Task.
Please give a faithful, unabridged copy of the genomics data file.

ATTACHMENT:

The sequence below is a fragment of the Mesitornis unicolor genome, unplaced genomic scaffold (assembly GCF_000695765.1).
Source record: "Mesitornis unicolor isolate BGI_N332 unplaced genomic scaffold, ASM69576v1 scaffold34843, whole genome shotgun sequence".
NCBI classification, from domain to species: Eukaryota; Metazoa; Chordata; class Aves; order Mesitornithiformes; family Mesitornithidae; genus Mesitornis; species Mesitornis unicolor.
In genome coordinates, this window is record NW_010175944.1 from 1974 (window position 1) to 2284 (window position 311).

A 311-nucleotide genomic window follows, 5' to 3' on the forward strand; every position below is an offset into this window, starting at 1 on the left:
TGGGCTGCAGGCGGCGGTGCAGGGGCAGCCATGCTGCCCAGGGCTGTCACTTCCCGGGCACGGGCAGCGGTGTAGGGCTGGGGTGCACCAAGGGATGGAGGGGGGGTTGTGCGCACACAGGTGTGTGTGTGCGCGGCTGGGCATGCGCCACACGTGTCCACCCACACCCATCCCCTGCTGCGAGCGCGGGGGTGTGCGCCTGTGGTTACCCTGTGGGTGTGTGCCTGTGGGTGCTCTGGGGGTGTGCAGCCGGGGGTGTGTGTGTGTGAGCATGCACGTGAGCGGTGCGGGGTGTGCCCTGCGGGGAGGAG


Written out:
The sequence below is a fragment of the Mesitornis unicolor genome, unplaced genomic scaffold (assembly GCF_000695765.1).
Source record: "Mesitornis unicolor isolate BGI_N332 unplaced genomic scaffold, ASM69576v1 scaffold34843, whole genome shotgun sequence".
NCBI classification, from domain to species: Eukaryota; Metazoa; Chordata; class Aves; order Mesitornithiformes; family Mesitornithidae; genus Mesitornis; species Mesitornis unicolor.
In genome coordinates, this window is record NW_010175944.1 from 1974 (window position 1) to 2284 (window position 311).

A 311-nucleotide genomic window follows, 5' to 3' on the forward strand; every position below is an offset into this window, starting at 1 on the left:
TGGGCTGCAGGCGGCGGTGCAGGGGCAGCCATGCTGCCCAGGGCTGTCACTTCCCGGGCACGGGCAGCGGTGTAGGGCTGGGGTGCACCAAGGGATGGAGGGGGGGTTGTGCGCACACAGGTGTGTGTGTGCGCGGCTGGGCATGCGCCACACGTGTCCACCCACACCCATCCCCTGCTGCGAGCGCGGGGGTGTGCGCCTGTGGTTACCCTGTGGGTGTGTGCCTGTGGGTGCTCTGGGGGTGTGCAGCCGGGGGTGTGTGTGTGTGAGCATGCACGTGAGCGGTGCGGGGTGTGCCCTGCGGGGAGGAG